Early voting opens Monday
Voters will decide on Nov. 8 whether they want to stay the course or dramatically shift the balance of power on city council, as three of the four seats find incumbents trying to stave off the challengers.
Voters will decide, too, which new face to put into one council seat that has no incumbent.
All of this action kicks off Monday, Oct. 31, when polls open for six days of early voting opportunities for Cape residents.
Only 11 percent of all registered voters in the city cast their ballots during September’s primary election, which narrowed down what was a packed field of council hopefuls.
The General Election candidates are:
In District 2, incumbent Pete Brandt faces challenger John Carioscia. In District 3, incumbent Bill Deile faces challenger Lenny Nesta. District 5 has two newcomers, Rana Erbrick and William “Scott” Morris. And in District 7, incumbent Dr. Derrick Donnell faces challenger Dave Stokes.
Lee County Supervisor of Elections Sharon Harrington said local elections generally carry a lower turnout compared to elections with national implications, but she’s challenging Cape Coral to do better than a mere 11 percent.
“Cape Coral has to get off the couch,” Harrington said. “The ball is in their court and if they don’t vote, then they have no right to complain.”
Cape voters can cast early ballots at two locations: The Cape Coral Branch office at 1031 S.E. 9th Place, behind the Lee County building, or at the main Election office in downtown Fort Myers, 2480 Thompson St, third floor.
Hours are Monday through Friday 10 a.m. – 6 p.m. and on Saturday, 9 a.m. – 5 p.m.
Regardless of the precinct in which you live, early voting is open as long as you bring photo identification to the early voting location.
Also, regardless of the district in which live, you are eligible to vote for a candidate in each race, as all council candidates are elected at large.
“What we learned was that people didn’t realize they could vote citywide. They thought it was by districts,” said Eileyn Sobeck-Bador, one of the founders of “Get out and Vote … Take Back the Cape,” a facebook page that has been at odds on occasion with sitting council members. “We told them that even if your district is not up for re-election, you can still vote. Council members make choices city wide.”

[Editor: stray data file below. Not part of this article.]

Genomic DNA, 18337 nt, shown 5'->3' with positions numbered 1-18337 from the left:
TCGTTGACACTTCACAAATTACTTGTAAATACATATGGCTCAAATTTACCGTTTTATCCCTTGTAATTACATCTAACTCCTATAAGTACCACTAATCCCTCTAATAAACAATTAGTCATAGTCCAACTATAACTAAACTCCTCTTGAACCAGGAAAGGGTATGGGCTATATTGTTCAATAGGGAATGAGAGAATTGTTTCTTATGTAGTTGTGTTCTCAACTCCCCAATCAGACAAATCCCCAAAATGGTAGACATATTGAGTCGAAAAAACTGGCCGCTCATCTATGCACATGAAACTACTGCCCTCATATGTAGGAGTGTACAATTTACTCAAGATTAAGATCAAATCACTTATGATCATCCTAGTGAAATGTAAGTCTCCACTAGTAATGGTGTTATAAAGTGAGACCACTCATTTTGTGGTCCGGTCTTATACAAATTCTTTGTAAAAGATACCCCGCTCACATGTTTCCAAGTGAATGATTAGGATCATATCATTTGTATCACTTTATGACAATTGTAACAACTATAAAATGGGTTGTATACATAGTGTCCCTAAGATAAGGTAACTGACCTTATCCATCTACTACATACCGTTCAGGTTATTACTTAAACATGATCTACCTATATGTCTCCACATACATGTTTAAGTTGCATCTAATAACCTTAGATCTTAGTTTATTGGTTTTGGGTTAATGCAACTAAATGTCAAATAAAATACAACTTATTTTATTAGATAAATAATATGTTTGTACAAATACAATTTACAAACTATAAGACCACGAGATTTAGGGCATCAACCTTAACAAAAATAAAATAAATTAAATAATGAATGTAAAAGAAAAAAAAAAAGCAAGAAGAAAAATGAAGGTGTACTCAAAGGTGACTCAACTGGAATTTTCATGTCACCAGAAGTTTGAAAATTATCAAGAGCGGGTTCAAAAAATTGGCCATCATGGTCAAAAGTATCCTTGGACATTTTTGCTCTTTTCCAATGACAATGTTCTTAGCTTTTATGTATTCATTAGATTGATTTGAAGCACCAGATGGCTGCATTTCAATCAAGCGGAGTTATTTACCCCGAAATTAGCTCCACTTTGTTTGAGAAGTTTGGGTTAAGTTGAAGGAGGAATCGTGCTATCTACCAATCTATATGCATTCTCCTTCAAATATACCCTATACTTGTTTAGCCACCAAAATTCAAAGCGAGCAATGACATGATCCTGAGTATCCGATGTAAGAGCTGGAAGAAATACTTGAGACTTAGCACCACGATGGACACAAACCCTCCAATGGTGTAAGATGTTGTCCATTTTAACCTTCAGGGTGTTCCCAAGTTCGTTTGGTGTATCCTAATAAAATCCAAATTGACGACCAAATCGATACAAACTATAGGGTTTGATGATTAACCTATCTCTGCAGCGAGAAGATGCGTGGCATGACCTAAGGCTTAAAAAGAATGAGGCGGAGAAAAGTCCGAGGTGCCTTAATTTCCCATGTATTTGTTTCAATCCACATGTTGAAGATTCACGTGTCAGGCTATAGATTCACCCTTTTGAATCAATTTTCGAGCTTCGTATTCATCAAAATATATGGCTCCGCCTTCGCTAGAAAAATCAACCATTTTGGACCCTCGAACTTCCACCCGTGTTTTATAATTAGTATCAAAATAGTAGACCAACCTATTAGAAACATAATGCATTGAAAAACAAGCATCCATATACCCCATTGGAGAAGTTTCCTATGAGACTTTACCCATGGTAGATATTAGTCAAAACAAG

Sobeck-Bador was hopeful that 25 percent of all registered voters would cast ballots in the general election, but she said it is important for voters to be educated on local procedures, as many think that elections work the same way as they did in their hometowns.
“I think it’s going to take a lot more education than one facebook page, it’s going to take the elections office and the city to help inform people,” she added.
John Cataldi, president of the Cape Coral Republican’s Club, thinks a low voter turnout will favor the challengers.
Cataldi said he’s been trying to encourage members of the Republican Club to vote, as local elections are often more important than national contests.
“Local elections are as important, if not more important,” Cataldi said. “The big picture is important, of course. But it’s the small communities and cities that really affect what makes this country.”
Lyndia Bradley, president of the Cape Coral Civic Association, said an informal poll taken of their members found that all are registered to vote.
But, it’s not enough that Civic members are engaged in their community, so Bradley said they were encouraging their members to engage others as well.
“We’re telling them to get their neighbors, their family and their friends to the polls,” Bradley said. “We’re not telling them who to vote for, we’re just telling them how important it is to vote.”
Bradley thinks elections held during even years would draw more people to the polls by default.
“People associate the even years with elections,” Bradley added.
Harrington said she was surprised by the low turnout during the primary.
She suspects that early voting will be slow but didn’t want to predict what the turnout would be for the general election.
For more information on the voting process, or about early voting, contact the Lee County Supervisor of Elections at 533-VOTE.